California's farmers produce farm products with conservation and efficiency in mind.
What does it take to grow the food that makes it to your table? It takes time, a farmer’s hard work, and yes, water.
California's farmers work hard to produce the affordable, high quality farm products that consumers demand. The food and fiber produced in our state not only meets tough regulatory requirements, but the exacting standards of farmers who are always looking to improve.
Improving water use is one area where farmers have outdone themselves. In fact, in California, the amount of water we use to produce farm products is substantially lower than in many other parts of the world, and because our farmers are dedicated to innovation and improvement, the amount of water needed to produce each serving of food is going down.
Over the past half century, total agricultural water use has remained about the same, while providing about 43 percent more food than we used to. That means that while the soup, salad, and sandwich you eat at lunch used water, they actually used much less than they would have fifty years ago. It’s the kind of smart water use that we can all get behind.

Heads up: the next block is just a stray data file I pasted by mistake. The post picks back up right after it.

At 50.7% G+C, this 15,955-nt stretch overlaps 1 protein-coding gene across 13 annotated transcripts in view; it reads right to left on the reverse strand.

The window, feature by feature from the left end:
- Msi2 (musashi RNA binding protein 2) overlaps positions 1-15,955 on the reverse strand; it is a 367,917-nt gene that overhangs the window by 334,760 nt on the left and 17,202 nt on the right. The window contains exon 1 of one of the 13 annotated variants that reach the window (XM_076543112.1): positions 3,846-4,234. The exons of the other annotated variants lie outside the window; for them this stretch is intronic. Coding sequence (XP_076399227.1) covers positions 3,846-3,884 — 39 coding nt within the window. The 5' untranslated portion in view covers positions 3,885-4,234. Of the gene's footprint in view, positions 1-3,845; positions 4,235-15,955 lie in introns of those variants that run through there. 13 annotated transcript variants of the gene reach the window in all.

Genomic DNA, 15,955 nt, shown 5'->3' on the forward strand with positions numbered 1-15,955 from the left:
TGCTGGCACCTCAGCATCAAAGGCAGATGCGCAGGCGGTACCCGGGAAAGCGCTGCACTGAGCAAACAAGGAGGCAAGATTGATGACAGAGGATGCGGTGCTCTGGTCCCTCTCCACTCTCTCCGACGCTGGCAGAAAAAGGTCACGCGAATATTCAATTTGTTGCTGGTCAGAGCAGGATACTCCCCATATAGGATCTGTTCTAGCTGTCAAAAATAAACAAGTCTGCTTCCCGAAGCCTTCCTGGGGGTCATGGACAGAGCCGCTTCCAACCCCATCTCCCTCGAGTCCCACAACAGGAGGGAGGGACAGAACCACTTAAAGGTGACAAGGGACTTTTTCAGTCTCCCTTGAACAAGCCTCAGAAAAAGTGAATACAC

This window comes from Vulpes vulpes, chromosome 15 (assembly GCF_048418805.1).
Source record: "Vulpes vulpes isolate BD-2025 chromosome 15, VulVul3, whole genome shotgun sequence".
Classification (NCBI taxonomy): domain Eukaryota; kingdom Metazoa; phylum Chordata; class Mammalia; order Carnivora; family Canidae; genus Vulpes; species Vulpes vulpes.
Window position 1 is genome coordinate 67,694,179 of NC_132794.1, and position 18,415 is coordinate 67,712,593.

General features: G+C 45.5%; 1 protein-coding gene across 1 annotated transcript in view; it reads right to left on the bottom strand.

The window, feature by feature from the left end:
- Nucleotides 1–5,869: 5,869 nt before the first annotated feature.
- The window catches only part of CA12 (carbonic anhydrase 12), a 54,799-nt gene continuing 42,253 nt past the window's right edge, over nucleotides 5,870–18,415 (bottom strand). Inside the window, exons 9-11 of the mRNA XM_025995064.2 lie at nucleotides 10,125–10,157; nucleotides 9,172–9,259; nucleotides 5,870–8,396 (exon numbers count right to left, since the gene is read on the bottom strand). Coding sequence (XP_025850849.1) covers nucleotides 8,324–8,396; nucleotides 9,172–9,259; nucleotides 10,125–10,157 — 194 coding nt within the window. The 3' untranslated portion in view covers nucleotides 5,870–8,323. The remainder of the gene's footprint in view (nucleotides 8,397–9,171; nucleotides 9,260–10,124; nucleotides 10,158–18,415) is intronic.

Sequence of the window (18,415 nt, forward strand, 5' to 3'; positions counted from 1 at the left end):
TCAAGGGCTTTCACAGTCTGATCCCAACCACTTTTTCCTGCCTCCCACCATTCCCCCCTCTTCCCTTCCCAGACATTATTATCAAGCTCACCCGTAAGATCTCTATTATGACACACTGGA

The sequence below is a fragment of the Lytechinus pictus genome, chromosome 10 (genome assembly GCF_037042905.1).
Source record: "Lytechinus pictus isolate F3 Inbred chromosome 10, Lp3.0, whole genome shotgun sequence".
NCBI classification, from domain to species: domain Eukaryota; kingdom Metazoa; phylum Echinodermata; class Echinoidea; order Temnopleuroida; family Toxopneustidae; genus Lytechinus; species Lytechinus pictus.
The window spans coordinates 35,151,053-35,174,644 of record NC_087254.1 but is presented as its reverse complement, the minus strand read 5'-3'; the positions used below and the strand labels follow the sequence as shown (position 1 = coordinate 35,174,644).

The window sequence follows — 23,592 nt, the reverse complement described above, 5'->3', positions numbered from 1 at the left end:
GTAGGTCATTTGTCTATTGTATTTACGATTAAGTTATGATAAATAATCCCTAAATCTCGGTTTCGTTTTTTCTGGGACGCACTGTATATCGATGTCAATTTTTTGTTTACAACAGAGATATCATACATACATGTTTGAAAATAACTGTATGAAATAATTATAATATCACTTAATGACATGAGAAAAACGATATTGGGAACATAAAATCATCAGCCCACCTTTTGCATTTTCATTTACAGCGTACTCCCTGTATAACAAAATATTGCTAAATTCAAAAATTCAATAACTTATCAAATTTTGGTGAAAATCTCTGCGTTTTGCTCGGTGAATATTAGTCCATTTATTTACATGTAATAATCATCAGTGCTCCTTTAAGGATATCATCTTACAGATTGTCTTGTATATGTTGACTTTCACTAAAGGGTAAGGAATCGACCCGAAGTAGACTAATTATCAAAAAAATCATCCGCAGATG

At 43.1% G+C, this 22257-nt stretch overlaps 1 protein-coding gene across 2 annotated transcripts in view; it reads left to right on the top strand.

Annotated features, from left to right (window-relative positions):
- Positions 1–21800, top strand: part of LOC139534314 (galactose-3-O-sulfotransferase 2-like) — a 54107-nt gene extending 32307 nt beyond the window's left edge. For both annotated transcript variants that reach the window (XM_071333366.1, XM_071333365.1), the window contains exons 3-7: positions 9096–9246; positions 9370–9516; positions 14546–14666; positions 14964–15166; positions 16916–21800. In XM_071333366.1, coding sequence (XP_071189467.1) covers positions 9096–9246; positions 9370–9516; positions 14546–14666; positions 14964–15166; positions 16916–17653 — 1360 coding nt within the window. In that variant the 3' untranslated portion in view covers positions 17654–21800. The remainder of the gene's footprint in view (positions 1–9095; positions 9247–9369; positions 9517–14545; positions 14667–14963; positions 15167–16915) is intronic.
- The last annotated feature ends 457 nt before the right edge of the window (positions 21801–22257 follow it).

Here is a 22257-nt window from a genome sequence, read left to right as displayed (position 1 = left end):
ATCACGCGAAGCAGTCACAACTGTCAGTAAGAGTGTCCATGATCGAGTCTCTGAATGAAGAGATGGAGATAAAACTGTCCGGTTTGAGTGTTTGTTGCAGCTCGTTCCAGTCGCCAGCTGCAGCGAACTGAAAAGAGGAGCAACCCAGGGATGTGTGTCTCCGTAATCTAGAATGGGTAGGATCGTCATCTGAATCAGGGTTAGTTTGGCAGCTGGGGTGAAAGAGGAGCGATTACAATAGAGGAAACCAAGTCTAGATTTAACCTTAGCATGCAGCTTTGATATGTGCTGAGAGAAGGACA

Did you know that California also produces a wide variety of locally-grown food and fiber with smaller water footprints than many of our trading partners? Food grown here in California is not only fresher and produced with California's high environmental standards, it also helps reduce global farm water footprints.
Learn more about our food's water footprint.
California's farmers are dedicated to growing healthy, fresh food for our state and the nation, in fact, California produces more than 2/3 of all U.S. fruits and nuts, and more than 1/3 of the nation's vegetables.
California’s farmers are working hard to grow fresh, healthy food in an efficient way, so you can be confident that the food you eat daily is grown responsibly.
Learn more about the innovations that are helping improve water management for our farms, communities, and the environment.
Check out the videos below to learn more about how food and fiber are produced.
Wine HarvestSal Parra talks about why some grapes are harvested at night.
Picking a CantaloupeJoe Del Bosque explains how to pick a cantaloupe.
Tomato HarvestAerial shots of processing tomato harvest.
Garbanzo BeansChickpeas, Hummus- No matter what you call them.